Assange: How 'The Guardian' Milked Edward Snowden's Story
BY JULIAN ASSANGE
WikiLeaks founder Julian Assange investigates the book behind Snowden,Oliver Stone's forthcoming film starring Joseph Gordon-Levitt, Shailene Woodley, Nicolas Cage, Scott Eastwood and Zachary Quinto. According to leaked Sony emails, movie rights for the book were bought for $700,000.
The Guardian is a curiously inward-looking beast. If any other institution tried to market its own experience of its own work nearly as persistently as The Guardian, it would surely be called out for institutional narcissism. But because The Guardian is an embarrassingly central institution within the moribund "left-of-center" wing of the U.K. establishment, everyone holds their tongue.
In recent years, we have seen The Guardian consult itself into cinematic history—in the Jason Bourne films and others—as a hip, ultra-modern, intensely British newspaper with a progressive edge, a charmingly befuddled giant of investigative journalism with a cast-iron spine.
The Snowden Files positions The Guardian as central to the Edward Snowden affair, elbowing out more significant players like Glenn Greenwald and Laura Poitras for Guardian stablemates, often with remarkably bad grace.
"Disputatious gay" Glenn Greenwald's distress at the U.K.'s detention of his husband, David Miranda, is described as "emotional" and "over-the-top." My WikiLeaks colleague Sarah Harrison—who helped rescue Snowden from Hong Kong—is dismissed as a "would-be journalist."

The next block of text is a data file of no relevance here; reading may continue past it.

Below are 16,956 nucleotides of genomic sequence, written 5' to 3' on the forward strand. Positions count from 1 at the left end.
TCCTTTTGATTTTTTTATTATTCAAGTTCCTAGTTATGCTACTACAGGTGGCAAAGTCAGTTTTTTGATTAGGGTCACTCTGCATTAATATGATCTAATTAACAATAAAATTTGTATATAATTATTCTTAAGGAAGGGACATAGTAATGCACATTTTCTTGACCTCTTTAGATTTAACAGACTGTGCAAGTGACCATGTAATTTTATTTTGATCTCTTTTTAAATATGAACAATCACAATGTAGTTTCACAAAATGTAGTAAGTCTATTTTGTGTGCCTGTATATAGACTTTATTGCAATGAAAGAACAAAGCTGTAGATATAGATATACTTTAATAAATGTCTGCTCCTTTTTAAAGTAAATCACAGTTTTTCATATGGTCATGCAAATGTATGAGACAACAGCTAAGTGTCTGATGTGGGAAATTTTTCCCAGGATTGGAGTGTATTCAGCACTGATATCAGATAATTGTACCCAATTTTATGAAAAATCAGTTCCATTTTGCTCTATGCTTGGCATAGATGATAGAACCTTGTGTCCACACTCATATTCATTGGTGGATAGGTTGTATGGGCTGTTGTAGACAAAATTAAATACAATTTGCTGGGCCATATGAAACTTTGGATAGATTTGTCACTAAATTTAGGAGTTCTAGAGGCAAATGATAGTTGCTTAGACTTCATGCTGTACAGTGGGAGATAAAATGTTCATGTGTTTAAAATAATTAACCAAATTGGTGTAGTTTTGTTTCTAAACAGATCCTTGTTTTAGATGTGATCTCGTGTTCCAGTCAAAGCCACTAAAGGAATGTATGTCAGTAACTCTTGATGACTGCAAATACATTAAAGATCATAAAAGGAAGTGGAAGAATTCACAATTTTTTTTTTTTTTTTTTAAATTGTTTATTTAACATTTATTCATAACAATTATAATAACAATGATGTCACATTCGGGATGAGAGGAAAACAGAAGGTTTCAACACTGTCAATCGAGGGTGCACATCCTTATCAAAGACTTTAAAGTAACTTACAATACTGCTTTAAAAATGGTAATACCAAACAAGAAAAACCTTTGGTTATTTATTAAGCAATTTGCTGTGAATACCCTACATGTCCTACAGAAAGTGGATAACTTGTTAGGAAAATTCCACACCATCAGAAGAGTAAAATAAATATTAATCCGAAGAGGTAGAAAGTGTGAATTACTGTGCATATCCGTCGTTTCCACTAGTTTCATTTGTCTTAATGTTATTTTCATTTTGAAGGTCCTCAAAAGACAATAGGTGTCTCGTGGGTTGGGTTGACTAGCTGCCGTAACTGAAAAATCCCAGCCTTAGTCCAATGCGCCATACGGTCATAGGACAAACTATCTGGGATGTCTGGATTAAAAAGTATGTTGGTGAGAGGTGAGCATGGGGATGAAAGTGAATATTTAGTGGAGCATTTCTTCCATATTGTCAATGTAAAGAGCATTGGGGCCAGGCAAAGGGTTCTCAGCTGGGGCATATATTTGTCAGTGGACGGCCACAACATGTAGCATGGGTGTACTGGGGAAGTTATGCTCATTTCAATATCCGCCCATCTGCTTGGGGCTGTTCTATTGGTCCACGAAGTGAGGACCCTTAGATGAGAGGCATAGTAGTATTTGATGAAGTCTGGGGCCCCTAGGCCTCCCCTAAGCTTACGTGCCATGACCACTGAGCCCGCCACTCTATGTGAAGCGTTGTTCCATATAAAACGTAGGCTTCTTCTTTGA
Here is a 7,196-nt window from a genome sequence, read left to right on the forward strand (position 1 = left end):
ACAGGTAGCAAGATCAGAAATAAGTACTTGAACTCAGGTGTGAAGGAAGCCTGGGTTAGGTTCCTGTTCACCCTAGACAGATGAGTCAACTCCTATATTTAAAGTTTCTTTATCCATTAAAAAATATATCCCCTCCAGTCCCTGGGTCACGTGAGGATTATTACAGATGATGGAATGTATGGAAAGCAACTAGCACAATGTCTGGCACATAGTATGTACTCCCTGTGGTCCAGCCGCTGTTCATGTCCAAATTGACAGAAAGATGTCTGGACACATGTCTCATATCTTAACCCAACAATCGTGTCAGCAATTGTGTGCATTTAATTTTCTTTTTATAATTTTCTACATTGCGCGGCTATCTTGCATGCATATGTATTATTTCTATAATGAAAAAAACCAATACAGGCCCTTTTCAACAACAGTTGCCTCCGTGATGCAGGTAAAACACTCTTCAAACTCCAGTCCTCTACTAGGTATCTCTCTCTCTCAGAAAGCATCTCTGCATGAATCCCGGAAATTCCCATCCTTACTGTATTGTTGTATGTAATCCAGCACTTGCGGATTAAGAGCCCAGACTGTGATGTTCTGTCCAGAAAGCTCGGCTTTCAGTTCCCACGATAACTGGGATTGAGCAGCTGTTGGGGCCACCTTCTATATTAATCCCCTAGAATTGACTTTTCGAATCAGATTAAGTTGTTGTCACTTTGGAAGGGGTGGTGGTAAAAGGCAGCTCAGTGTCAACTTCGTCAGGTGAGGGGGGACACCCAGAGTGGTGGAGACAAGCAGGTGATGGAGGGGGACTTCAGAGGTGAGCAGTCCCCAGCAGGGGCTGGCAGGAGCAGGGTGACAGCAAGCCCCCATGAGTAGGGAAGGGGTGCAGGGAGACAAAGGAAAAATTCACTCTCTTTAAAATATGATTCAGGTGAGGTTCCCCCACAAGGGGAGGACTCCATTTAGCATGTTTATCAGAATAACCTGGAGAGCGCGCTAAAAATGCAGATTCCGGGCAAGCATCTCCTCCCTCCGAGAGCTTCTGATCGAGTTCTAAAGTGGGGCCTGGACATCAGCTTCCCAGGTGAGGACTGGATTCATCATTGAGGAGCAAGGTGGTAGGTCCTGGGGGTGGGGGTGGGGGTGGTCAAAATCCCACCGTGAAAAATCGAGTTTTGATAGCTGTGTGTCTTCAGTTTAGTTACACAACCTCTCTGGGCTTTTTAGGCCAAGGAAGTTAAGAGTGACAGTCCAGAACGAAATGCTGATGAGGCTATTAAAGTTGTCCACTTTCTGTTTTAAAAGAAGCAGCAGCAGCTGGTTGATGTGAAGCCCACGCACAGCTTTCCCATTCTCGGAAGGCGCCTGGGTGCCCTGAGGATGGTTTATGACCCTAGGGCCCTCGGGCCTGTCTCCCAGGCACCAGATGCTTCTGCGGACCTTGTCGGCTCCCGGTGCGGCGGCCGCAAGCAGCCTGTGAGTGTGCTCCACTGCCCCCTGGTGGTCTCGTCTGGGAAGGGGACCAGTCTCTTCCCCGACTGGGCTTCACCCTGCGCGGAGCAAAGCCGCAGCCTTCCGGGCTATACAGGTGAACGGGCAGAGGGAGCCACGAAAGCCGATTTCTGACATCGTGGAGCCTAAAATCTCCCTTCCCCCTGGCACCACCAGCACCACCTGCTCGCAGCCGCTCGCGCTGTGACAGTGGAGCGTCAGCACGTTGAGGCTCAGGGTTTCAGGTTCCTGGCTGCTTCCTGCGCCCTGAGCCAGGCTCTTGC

I am referred to as the "self-styled editor of WikiLeaks." In other words, the editor of WikiLeaks. This is about as subtle as Harding's withering asides get. You could use this kind of thing on anyone.
The book is full of flatulent tributes to The Guardian and its would-be journalists.
That this is Hollywood bait could not be more blatant.
Adaptation rights for Harding's book were acquired last year by Oliver Stone, whose Edward Snowden film began principal photography in January, and is due for release just before Christmas. I wince to think of the money that has now soaked into this turkey of a book.
According to the budget for the production, found in the Sony archive leak published by WikiLeaks on Thursday, April 16, the film rights for Harding's book fetched $700,000, none of which, it must be remarked, has been contributed to Snowden's legal defense. Having spoken to Stone, I'm confident that he is aware of the humdrum nature of his source material, and that his script does not lean too heavily on the book.
If any A-list director can put the sour omen of a Luke Harding film rights purchase behind him, it is probably Stone. And yet I'm still surprised that this author is not kryptonite to movie financiers by now. Harding was also the co-author of 2011's WikiLeaks: Inside Julian Assange's War on Secrecy, another tour de force of dreary cash-in publishing, which went on to be the basis for Dreamworks' catastrophic box-office failure: 2013's The Fifth Estate.
Harding's co-author on that book—the self-styled former senior Guardianeditor David Leigh—is absent in The Snowden Files. This is good: In writing about his work with me on the WikiLeaks material, Leigh chose—over my explicit warnings—to print a confidential encryption password as a chapter heading, undoing eight months of our work (and of over a hundred other media organizations) and resulting in the dumping of hundreds of thousands of State Department cables onto the Internet without the selective redactions that had been carefully prepared for them.